Did You Write The RFP?


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I was asked to participate in a deal review.  It was one of those “mega” deals, the one you dream of, the one that will make your year–or at least give it a significant boost.

In preparation, I started to review the opportunity in the CRM system.  I discovered my client was pretty late in the cycle.  Apparently, the customer had been thinking about this problem for some time.  They were one of the proverbial “70% through the buying cycle” customers.

They had gotten to the point of writing an RFP, providing it to all interested parties to respond.

I opened the RFP document, paged through the boiler plate around the bidding, response process, the usual verbiage about “fair, impartial,” down to the description of the solution requirements.

Shocked, I found, some sales person, unfortunately, not my client’s had done a brilliant job.  The solution requirements, were a scanned copy of a competitor’s data sheets.

For all intents, the decision had been made!

Yes, there was verbiage that respondents could provide, “functional equivalents,” but the customer had already made their decision.

Every response would be evaluated against the solution the customer had already selected.  Offering the customer “more capability,” additional functions, a different approach was meaningless at this point.  In the RFP, the customer was saying, “This is what I want to buy, can you provide it, at what price?”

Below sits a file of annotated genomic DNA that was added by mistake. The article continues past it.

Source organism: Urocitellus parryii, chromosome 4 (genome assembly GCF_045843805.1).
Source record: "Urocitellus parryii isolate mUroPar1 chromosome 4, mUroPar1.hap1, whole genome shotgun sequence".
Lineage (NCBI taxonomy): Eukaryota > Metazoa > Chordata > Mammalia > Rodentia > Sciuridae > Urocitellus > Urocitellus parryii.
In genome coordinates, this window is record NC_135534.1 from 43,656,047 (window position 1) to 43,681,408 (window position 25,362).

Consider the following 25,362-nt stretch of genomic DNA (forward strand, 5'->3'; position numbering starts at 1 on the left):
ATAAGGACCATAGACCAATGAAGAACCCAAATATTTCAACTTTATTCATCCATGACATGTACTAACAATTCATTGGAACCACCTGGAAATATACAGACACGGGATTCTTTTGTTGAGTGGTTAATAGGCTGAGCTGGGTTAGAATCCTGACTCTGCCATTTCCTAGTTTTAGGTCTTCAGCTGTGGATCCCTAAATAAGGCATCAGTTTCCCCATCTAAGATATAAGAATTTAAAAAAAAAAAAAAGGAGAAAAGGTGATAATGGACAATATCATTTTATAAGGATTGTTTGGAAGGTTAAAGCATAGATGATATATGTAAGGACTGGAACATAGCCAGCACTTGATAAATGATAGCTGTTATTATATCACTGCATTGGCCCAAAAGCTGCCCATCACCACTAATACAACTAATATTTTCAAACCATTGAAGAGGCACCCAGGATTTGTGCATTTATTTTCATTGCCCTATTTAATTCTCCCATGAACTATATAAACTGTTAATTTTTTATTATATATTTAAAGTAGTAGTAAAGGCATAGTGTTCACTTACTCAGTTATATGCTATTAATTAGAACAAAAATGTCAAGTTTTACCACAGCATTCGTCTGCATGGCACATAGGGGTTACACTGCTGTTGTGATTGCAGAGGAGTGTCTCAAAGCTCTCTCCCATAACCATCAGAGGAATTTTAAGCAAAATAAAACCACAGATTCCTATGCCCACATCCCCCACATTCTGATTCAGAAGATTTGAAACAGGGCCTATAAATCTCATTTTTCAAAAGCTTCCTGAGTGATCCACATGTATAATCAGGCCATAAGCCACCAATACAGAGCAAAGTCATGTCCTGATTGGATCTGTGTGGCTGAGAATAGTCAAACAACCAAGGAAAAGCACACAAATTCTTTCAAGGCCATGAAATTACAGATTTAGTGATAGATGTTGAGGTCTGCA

Needless to say, the deal review was short.  I posed the question, “Why are you responding?”

The sales person responds, “We can match most of their requirements, we can do better in some areas.”  He went on to say, they could write a compelling response that would cause the customer to shift their requirements and select my client.

I responded, “The customer has already determined what they wanted and has specified it in this RFP.  They are using the RFP process just to justify their selection to management.  Why do you want to waste your time and help your competitor get the business?”

The sales person was desperate.  He still thought their was a way of winning the business–of course it was the big deal in his pipeline.  Fortunately, cooler heads in management prevailed and they abandoned the deal.

The time to win an RFP is long before the RFP is issued.  The competitor’s sales person was in this customer very early, understanding their needs and requirements, shaping their selection criteria until the RFP was the competitor’s data sheet.  A brilliant job of working with the customer and helping them frame their selection criteria.  A brilliant job of understanding the customer decision-making process and helping support them justifying their decision.

If you haven’t written the RFP, it’s probable a competitor has.  If you haven’t contributed significantly in shaping the requirements the customer outlines in their RFP, how do you hope to compete and win the business.

RFP’s are part of a very structured buying process.  Changing the rules, changing the requirements once a RFP has been issued is virtually impossible.  As you look at the RFP, be honest with yourself.  Too often, RFP’s are just used to justify a decision that’s already been made.

If you haven’t “written” the RFP, why waste your time and resources responding?

Republished with author's permission from original post.

Dave Brock
Dave has spent his career developing high performance organizations. He worked in sales, marketing, and executive management capacities with IBM, Tektronix and Keithley Instruments. His consulting clients include companies in the semiconductor, aerospace, electronics, consumer products, computer, telecommunications, retailing, internet, software, professional and financial services industries.


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